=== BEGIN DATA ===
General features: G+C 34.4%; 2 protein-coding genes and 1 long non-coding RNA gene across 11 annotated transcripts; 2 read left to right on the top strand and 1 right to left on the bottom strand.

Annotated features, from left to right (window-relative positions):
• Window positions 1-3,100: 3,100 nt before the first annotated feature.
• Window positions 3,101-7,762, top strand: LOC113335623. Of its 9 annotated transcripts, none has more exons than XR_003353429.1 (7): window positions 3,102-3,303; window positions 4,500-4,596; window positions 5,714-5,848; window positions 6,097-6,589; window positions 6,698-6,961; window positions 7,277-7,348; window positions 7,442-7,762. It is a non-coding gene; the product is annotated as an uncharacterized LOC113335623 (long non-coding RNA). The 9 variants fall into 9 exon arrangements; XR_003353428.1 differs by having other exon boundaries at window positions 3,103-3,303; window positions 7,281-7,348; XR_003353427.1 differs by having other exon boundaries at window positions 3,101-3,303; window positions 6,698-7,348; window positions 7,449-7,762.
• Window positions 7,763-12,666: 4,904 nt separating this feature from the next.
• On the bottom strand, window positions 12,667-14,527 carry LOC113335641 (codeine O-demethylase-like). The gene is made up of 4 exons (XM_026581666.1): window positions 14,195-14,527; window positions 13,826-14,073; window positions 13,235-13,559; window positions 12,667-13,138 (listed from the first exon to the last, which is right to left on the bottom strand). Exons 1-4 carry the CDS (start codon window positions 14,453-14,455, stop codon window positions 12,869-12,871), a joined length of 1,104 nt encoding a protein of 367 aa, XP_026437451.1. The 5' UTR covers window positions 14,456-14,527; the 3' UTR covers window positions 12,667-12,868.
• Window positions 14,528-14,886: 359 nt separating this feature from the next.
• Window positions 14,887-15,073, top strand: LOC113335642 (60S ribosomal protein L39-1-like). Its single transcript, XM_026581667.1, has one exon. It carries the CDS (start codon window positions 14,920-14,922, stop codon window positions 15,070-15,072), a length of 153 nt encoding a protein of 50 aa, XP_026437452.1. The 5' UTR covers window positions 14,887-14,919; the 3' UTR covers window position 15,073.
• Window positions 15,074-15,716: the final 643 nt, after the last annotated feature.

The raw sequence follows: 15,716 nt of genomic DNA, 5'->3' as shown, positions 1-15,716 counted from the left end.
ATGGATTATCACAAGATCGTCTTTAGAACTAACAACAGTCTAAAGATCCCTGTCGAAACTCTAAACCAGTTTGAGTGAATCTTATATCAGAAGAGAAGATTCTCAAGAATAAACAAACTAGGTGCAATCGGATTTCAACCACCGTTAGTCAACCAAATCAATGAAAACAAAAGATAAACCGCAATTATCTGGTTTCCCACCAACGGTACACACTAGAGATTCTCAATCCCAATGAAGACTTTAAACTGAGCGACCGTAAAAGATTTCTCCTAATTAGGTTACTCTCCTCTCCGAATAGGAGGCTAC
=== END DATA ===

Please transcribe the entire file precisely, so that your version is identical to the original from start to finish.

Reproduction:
General features: G+C 34.4%; 2 protein-coding genes and 1 long non-coding RNA gene across 11 annotated transcripts; 2 read left to right on the top strand and 1 right to left on the bottom strand.

Annotated features, from left to right (window-relative positions):
• Window positions 1-3,100: 3,100 nt before the first annotated feature.
• Window positions 3,101-7,762, top strand: LOC113335623. Of its 9 annotated transcripts, none has more exons than XR_003353429.1 (7): window positions 3,102-3,303; window positions 4,500-4,596; window positions 5,714-5,848; window positions 6,097-6,589; window positions 6,698-6,961; window positions 7,277-7,348; window positions 7,442-7,762. It is a non-coding gene; the product is annotated as an uncharacterized LOC113335623 (long non-coding RNA). The 9 variants fall into 9 exon arrangements; XR_003353428.1 differs by having other exon boundaries at window positions 3,103-3,303; window positions 7,281-7,348; XR_003353427.1 differs by having other exon boundaries at window positions 3,101-3,303; window positions 6,698-7,348; window positions 7,449-7,762.
• Window positions 7,763-12,666: 4,904 nt separating this feature from the next.
• On the bottom strand, window positions 12,667-14,527 carry LOC113335641 (codeine O-demethylase-like). The gene is made up of 4 exons (XM_026581666.1): window positions 14,195-14,527; window positions 13,826-14,073; window positions 13,235-13,559; window positions 12,667-13,138 (listed from the first exon to the last, which is right to left on the bottom strand). Exons 1-4 carry the CDS (start codon window positions 14,453-14,455, stop codon window positions 12,869-12,871), a joined length of 1,104 nt encoding a protein of 367 aa, XP_026437451.1. The 5' UTR covers window positions 14,456-14,527; the 3' UTR covers window positions 12,667-12,868.
• Window positions 14,528-14,886: 359 nt separating this feature from the next.
• Window positions 14,887-15,073, top strand: LOC113335642 (60S ribosomal protein L39-1-like). Its single transcript, XM_026581667.1, has one exon. It carries the CDS (start codon window positions 14,920-14,922, stop codon window positions 15,070-15,072), a length of 153 nt encoding a protein of 50 aa, XP_026437452.1. The 5' UTR covers window positions 14,887-14,919; the 3' UTR covers window position 15,073.
• Window positions 15,074-15,716: the final 643 nt, after the last annotated feature.

The raw sequence follows: 15,716 nt of genomic DNA, 5'->3' as shown, positions 1-15,716 counted from the left end.
ATGGATTATCACAAGATCGTCTTTAGAACTAACAACAGTCTAAAGATCCCTGTCGAAACTCTAAACCAGTTTGAGTGAATCTTATATCAGAAGAGAAGATTCTCAAGAATAAACAAACTAGGTGCAATCGGATTTCAACCACCGTTAGTCAACCAAATCAATGAAAACAAAAGATAAACCGCAATTATCTGGTTTCCCACCAACGGTACACACTAGAGATTCTCAATCCCAATGAAGACTTTAAACTGAGCGACCGTAAAAGATTTCTCCTAATTAGGTTACTCTCCTCTCCGAATAGGAGGCTAC